Irish_Mist, Ruas61, LPNnowRNhopefull, and 1 other like this.
  9. Visit  amygarside profile page
    1
    I think it should be addressed and mentioned since it is not a good thing to misrepresent yourself. Nurses have a reputation to protect so it is best that your family member should really talk about this. It can help improve how personnel is being handled. If the position needs a nurse, then one should hire a nurse instead of other medical courses. Each medical care personnel has a responsibility, so it is best that job duties and responsibilities should be clearly defined.
    AheleneLPN likes this.
  10. Visit  nursel56 profile page
    3
    I'll sleep better at night knowing that someone who shades the truth or who is so dense they actually believe a med tech is the same thing as a nurse doesn't hold my life in his/her hands.
    Altra, lindarn, and FecesOccurs like this.
  11. Visit  Crazed profile page
    3
    Whoa remind me not to misspeak around any of you guys.

    I'm sure this was simply a case of the tech trying to stop the line of questioning. The term nurse is universal. How many times have we said, "Oh my kid/husband/dog/mom/neighbor is sick so I played nurse all weekend."

    Unless the tech had their badge turned, didn't say they were a med tech at first, and purposely misrepresented themselves I really don't think it's a big deal. I'm sure they know the difference between their job and the job of the RN - they have far less paperwork.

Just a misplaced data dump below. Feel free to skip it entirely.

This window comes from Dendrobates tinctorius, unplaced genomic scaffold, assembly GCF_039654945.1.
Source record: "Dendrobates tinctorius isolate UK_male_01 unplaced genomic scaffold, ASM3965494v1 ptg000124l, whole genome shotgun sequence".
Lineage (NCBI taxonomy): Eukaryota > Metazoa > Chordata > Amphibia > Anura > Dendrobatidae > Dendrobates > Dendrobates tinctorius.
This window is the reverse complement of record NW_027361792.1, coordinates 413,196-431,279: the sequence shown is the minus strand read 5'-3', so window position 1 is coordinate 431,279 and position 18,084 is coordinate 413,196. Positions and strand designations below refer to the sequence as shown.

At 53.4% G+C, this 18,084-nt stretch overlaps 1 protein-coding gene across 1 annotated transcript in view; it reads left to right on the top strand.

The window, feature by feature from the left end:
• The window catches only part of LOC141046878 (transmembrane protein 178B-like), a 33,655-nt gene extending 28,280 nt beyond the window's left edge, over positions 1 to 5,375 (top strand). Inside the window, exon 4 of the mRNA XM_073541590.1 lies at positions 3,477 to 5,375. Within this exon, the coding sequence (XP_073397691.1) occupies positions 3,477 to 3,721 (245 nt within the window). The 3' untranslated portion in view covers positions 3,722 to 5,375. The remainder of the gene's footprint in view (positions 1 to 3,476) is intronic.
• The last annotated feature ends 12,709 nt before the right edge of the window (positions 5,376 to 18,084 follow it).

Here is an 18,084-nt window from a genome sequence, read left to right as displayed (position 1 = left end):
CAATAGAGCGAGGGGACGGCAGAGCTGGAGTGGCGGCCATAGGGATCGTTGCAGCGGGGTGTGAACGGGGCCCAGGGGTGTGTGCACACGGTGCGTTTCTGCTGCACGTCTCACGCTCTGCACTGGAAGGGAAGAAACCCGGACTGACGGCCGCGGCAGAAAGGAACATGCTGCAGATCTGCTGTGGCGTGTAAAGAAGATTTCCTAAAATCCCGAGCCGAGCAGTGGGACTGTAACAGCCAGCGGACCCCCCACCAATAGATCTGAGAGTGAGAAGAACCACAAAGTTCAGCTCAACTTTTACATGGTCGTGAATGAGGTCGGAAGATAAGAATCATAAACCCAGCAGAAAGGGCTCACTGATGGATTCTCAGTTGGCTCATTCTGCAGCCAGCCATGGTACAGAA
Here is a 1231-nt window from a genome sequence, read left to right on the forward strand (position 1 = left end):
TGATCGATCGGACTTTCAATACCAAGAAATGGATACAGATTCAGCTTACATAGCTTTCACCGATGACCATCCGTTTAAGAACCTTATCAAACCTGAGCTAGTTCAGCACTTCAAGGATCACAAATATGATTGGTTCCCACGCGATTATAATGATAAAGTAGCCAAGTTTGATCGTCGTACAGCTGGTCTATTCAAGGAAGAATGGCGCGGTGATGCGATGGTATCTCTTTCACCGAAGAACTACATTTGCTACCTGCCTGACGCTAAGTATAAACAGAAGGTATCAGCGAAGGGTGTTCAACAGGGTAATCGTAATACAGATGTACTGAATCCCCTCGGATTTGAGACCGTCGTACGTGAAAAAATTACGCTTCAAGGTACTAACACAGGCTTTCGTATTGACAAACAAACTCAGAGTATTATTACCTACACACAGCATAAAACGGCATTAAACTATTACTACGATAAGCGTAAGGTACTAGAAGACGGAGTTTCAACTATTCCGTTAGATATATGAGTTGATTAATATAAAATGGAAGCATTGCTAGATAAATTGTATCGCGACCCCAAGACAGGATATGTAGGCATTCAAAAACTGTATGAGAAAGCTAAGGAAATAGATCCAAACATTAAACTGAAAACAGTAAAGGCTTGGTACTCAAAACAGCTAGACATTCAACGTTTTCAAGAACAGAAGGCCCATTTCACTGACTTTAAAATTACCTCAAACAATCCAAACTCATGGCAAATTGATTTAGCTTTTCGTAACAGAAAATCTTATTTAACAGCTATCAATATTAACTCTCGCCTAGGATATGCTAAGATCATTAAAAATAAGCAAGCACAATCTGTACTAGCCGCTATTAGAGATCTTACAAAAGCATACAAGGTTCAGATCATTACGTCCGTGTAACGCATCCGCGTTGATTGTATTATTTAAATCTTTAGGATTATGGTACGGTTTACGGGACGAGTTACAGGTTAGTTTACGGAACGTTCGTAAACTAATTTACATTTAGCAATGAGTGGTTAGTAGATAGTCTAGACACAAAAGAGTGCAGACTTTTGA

12. Visit  jadelpn profile page
    3
    I am the tech, I am assisting the nurse in your care would have perhaps been a better response. HOWEVER,
    no reason to bait someone to get all flustered and attempt to explain and re-explain what apparently the OP family knew.
    I know the wait in the ED is sometimes long, but honestly, "lets fluster the staff" is not an appropriate time passer.
    Altra, lindarn, and Meriwhen like this.
  13. Visit  T-Bird78 profile page
    1
    I had just graduated nursing school and my aunt had a new job and was calling herself a nurse. She would talk about her patients (home health visits) and all she did for them and even showed up in her scrubs to my great-uncle's visitation to prove she had just gotten done with her patients. I kept telling my mom that she's not a nurse but my aunt kept saying that. I finally had a chance to ask what her title was, and she admitted PCA--patient care associate. She was similar to a CNA but only took a week-long training session from her employer. She'd go to the home and would hep bathe the patients and get them dressed and occasionally cleaned their kitchen or living room. She quit calling herself a nurse after I called her out on it. I was so frustrated that I had gone through all that and passed my NCLEX on the first try and she was basking in my glory by claiming my title.

    The local hospital has RNs and nurse techs. The RNs administer meds and change IV bags and note I&O but the nurse tech actually gets vitals and has to empty the I&O container. Not sure what the exact title of the "nurse tech" is.
    lindarn likes this.

Need Help Searching For Someone's Comment? Enter your keywords in the box below and we will display any comment that matches your keywords.



Nursing Jobs in every specialty and state. Visit today and find your dream job.

Top
close
close